New Billionaire-Backed Dividend Value Play

Investing Strategies, Undervalued Stocks

I read SEC filings like my daughter watches bad television. That is to say, I read them often and enjoy doing so, even if no one else understands why I take so much pleasure in them.

I read the quarterly and annual reports of companies in which I have an interest every quarter, and I read filings about insider and institutional buying and selling daily.

Insider buying and selling have proven to be a great indication of what the people running a company think of the business’s prospects.

I have been tracking institutional buying and selling since the late 1980s. It took a lot more elbow grease back then, but it was profitable enough to be a worthwhile exercise. It is much quicker to access and read the filings today, and it is still a very profitable endeavor if you know what to look for in the reports.

As I was reviewing filings this past weekend, and I ran across one I found both interesting and potentially profitable…

Dollar bills in front of a trading chart

First, Carl Icahn filed a 13D noting that he had established an activist position of shares of Crown Holdings Inc. (CCK), the former Crown Cork and Seal. Icahn spent more than $700 million to accumulate 10,201,273 shares of the company.

Icahn said in the filing that he bought the shares because he thought they were undervalued, and he intends to have a conversation with management and the board about how to increase shareholder value.

Carl is never shy about sharing his thoughts on building shareholder value.

Icahn spoke at the Forbes Iconoclast Conference on November 3 and talked about his newest holding, saying management had lost its way in trying to diversify the business. Instead, he thinks Crown should sell off non-core companies like the packaging and aerosol and food packaging businesses it has acquired and focus on the core business of making beverage cans.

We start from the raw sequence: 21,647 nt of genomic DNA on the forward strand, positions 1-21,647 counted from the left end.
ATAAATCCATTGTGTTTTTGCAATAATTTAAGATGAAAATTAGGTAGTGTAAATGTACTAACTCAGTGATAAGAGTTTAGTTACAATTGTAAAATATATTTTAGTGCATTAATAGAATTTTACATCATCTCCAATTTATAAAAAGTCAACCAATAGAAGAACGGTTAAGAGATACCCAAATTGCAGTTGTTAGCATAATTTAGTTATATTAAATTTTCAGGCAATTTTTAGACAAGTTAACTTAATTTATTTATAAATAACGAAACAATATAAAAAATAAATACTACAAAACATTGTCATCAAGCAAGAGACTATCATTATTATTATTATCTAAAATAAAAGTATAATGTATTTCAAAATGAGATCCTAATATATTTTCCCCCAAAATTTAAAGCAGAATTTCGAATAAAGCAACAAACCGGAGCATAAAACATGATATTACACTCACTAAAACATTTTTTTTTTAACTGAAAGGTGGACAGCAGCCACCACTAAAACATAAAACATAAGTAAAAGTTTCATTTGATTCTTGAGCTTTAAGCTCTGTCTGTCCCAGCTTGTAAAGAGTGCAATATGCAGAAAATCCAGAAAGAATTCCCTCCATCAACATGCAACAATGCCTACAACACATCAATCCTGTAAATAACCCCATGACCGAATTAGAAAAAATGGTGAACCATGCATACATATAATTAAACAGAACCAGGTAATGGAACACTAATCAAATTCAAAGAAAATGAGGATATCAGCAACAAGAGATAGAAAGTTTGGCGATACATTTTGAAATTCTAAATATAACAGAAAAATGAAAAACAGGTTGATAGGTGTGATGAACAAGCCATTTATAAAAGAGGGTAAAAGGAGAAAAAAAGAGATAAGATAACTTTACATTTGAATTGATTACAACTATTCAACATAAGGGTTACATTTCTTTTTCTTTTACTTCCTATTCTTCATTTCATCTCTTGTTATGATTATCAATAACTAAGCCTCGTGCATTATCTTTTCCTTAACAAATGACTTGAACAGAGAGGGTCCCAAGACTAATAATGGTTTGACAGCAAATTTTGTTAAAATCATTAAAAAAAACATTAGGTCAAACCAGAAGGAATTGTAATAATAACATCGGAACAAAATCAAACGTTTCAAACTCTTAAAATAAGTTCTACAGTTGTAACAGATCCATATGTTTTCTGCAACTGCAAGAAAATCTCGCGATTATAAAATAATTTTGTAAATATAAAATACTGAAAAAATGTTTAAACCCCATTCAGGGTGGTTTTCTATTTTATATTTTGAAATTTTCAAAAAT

Crown could use proceeds from selling non-core assets for a large stock buyback to help boost the stock’s price.

To reinforce his argument, Icahn pointed out that there is something of a tailwind for the beverage can business: the world is trying to do away with plastic containers and replace them with metal or glass. He also noted the can business has high entry barriers for several reasons, and Crown already has numerous competitive advantages.

Should you buy the stock because Icahn is buying?

The answer is yes and no.

If you have the same timeline and pain threshold as Icahn, the stock appears to be undervalued and could be a very profitable long-term holding—but keep in mind that Icahn thinks in terms of years and even decades when he buys a stock.

Icahn has also learned to love the down and takes selloffs as opportunities to buy more shares. He is bearish on the short-term direction of markets because of inflation and the Fed’s actions to control it. If you cannot think long-term during steep market declines, then the answer is no, do not follow Icahn by buying shares of Crown Holdings.